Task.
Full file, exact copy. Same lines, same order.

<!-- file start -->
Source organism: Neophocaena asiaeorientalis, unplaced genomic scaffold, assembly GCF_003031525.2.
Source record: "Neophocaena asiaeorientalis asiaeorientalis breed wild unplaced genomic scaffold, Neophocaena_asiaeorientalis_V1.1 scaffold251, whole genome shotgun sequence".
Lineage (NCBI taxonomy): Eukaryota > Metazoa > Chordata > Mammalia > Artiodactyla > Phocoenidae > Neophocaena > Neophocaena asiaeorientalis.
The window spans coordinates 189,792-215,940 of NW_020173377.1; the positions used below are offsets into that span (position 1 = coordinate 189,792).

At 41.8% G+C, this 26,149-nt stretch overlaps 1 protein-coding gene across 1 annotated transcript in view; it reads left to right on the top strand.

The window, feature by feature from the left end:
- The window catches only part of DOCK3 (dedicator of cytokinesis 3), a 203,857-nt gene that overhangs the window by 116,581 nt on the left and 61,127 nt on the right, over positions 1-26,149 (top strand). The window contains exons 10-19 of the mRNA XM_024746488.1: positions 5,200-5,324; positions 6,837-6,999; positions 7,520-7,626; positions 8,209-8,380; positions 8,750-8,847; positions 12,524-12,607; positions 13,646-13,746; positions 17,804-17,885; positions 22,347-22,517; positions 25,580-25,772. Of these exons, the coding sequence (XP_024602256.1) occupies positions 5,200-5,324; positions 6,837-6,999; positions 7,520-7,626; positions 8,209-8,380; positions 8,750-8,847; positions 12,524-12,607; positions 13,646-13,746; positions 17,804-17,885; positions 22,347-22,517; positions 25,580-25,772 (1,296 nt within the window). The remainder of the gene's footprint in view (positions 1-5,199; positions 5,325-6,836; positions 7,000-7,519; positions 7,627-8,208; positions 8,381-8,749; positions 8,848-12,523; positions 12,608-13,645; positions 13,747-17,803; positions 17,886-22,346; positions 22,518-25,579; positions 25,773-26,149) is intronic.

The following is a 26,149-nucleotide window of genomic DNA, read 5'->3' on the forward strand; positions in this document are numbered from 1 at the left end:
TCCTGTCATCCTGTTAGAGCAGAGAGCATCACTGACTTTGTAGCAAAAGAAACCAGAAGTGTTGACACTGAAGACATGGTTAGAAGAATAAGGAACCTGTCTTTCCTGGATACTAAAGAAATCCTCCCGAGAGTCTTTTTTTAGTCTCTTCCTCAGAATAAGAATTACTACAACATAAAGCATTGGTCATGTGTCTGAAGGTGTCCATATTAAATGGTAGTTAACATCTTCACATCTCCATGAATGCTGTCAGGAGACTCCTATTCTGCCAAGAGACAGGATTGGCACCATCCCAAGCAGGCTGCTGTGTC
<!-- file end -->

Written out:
Source organism: Neophocaena asiaeorientalis, unplaced genomic scaffold, assembly GCF_003031525.2.
Source record: "Neophocaena asiaeorientalis asiaeorientalis breed wild unplaced genomic scaffold, Neophocaena_asiaeorientalis_V1.1 scaffold251, whole genome shotgun sequence".
Lineage (NCBI taxonomy): Eukaryota > Metazoa > Chordata > Mammalia > Artiodactyla > Phocoenidae > Neophocaena > Neophocaena asiaeorientalis.
The window spans coordinates 189,792-215,940 of NW_020173377.1; the positions used below are offsets into that span (position 1 = coordinate 189,792).

At 41.8% G+C, this 26,149-nt stretch overlaps 1 protein-coding gene across 1 annotated transcript in view; it reads left to right on the top strand.

The window, feature by feature from the left end:
- The window catches only part of DOCK3 (dedicator of cytokinesis 3), a 203,857-nt gene that overhangs the window by 116,581 nt on the left and 61,127 nt on the right, over positions 1-26,149 (top strand). The window contains exons 10-19 of the mRNA XM_024746488.1: positions 5,200-5,324; positions 6,837-6,999; positions 7,520-7,626; positions 8,209-8,380; positions 8,750-8,847; positions 12,524-12,607; positions 13,646-13,746; positions 17,804-17,885; positions 22,347-22,517; positions 25,580-25,772. Of these exons, the coding sequence (XP_024602256.1) occupies positions 5,200-5,324; positions 6,837-6,999; positions 7,520-7,626; positions 8,209-8,380; positions 8,750-8,847; positions 12,524-12,607; positions 13,646-13,746; positions 17,804-17,885; positions 22,347-22,517; positions 25,580-25,772 (1,296 nt within the window). The remainder of the gene's footprint in view (positions 1-5,199; positions 5,325-6,836; positions 7,000-7,519; positions 7,627-8,208; positions 8,381-8,749; positions 8,848-12,523; positions 12,608-13,645; positions 13,747-17,803; positions 17,886-22,346; positions 22,518-25,579; positions 25,773-26,149) is intronic.

The following is a 26,149-nucleotide window of genomic DNA, read 5'->3' on the forward strand; positions in this document are numbered from 1 at the left end:
TCCTGTCATCCTGTTAGAGCAGAGAGCATCACTGACTTTGTAGCAAAAGAAACCAGAAGTGTTGACACTGAAGACATGGTTAGAAGAATAAGGAACCTGTCTTTCCTGGATACTAAAGAAATCCTCCCGAGAGTCTTTTTTTAGTCTCTTCCTCAGAATAAGAATTACTACAACATAAAGCATTGGTCATGTGTCTGAAGGTGTCCATATTAAATGGTAGTTAACATCTTCACATCTCCATGAATGCTGTCAGGAGACTCCTATTCTGCCAAGAGACAGGATTGGCACCATCCCAAGCAGGCTGCTGTGTC